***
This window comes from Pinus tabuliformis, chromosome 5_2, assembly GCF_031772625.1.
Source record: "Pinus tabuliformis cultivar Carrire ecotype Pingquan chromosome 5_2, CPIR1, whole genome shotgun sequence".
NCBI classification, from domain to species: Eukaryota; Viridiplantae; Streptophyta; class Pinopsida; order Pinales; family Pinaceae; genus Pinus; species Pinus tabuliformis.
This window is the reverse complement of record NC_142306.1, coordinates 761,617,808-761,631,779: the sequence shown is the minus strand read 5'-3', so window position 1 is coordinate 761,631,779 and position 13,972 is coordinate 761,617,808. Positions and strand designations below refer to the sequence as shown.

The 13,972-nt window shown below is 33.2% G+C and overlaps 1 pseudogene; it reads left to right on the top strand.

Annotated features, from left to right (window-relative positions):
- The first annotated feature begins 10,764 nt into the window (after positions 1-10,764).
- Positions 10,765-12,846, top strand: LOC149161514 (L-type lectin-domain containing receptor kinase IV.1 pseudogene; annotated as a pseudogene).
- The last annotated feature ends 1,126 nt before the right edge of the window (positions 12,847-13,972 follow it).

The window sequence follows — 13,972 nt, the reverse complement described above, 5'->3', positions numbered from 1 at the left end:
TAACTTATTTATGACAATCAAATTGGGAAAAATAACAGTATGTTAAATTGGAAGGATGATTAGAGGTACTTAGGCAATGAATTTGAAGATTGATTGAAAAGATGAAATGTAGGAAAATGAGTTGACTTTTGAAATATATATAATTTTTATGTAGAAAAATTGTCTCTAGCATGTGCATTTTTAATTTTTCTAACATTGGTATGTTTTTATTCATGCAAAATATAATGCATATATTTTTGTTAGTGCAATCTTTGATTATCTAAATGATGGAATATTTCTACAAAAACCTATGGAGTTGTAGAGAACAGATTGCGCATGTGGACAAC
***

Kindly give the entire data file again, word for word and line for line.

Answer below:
This window comes from Pinus tabuliformis, chromosome 5_2, assembly GCF_031772625.1.
Source record: "Pinus tabuliformis cultivar Carrire ecotype Pingquan chromosome 5_2, CPIR1, whole genome shotgun sequence".
NCBI classification, from domain to species: Eukaryota; Viridiplantae; Streptophyta; class Pinopsida; order Pinales; family Pinaceae; genus Pinus; species Pinus tabuliformis.
This window is the reverse complement of record NC_142306.1, coordinates 761,617,808-761,631,779: the sequence shown is the minus strand read 5'-3', so window position 1 is coordinate 761,631,779 and position 13,972 is coordinate 761,617,808. Positions and strand designations below refer to the sequence as shown.

The 13,972-nt window shown below is 33.2% G+C and overlaps 1 pseudogene; it reads left to right on the top strand.

Annotated features, from left to right (window-relative positions):
- The first annotated feature begins 10,764 nt into the window (after positions 1-10,764).
- Positions 10,765-12,846, top strand: LOC149161514 (L-type lectin-domain containing receptor kinase IV.1 pseudogene; annotated as a pseudogene).
- The last annotated feature ends 1,126 nt before the right edge of the window (positions 12,847-13,972 follow it).

The window sequence follows — 13,972 nt, the reverse complement described above, 5'->3', positions numbered from 1 at the left end:
TAACTTATTTATGACAATCAAATTGGGAAAAATAACAGTATGTTAAATTGGAAGGATGATTAGAGGTACTTAGGCAATGAATTTGAAGATTGATTGAAAAGATGAAATGTAGGAAAATGAGTTGACTTTTGAAATATATATAATTTTTATGTAGAAAAATTGTCTCTAGCATGTGCATTTTTAATTTTTCTAACATTGGTATGTTTTTATTCATGCAAAATATAATGCATATATTTTTGTTAGTGCAATCTTTGATTATCTAAATGATGGAATATTTCTACAAAAACCTATGGAGTTGTAGAGAACAGATTGCGCATGTGGACAAC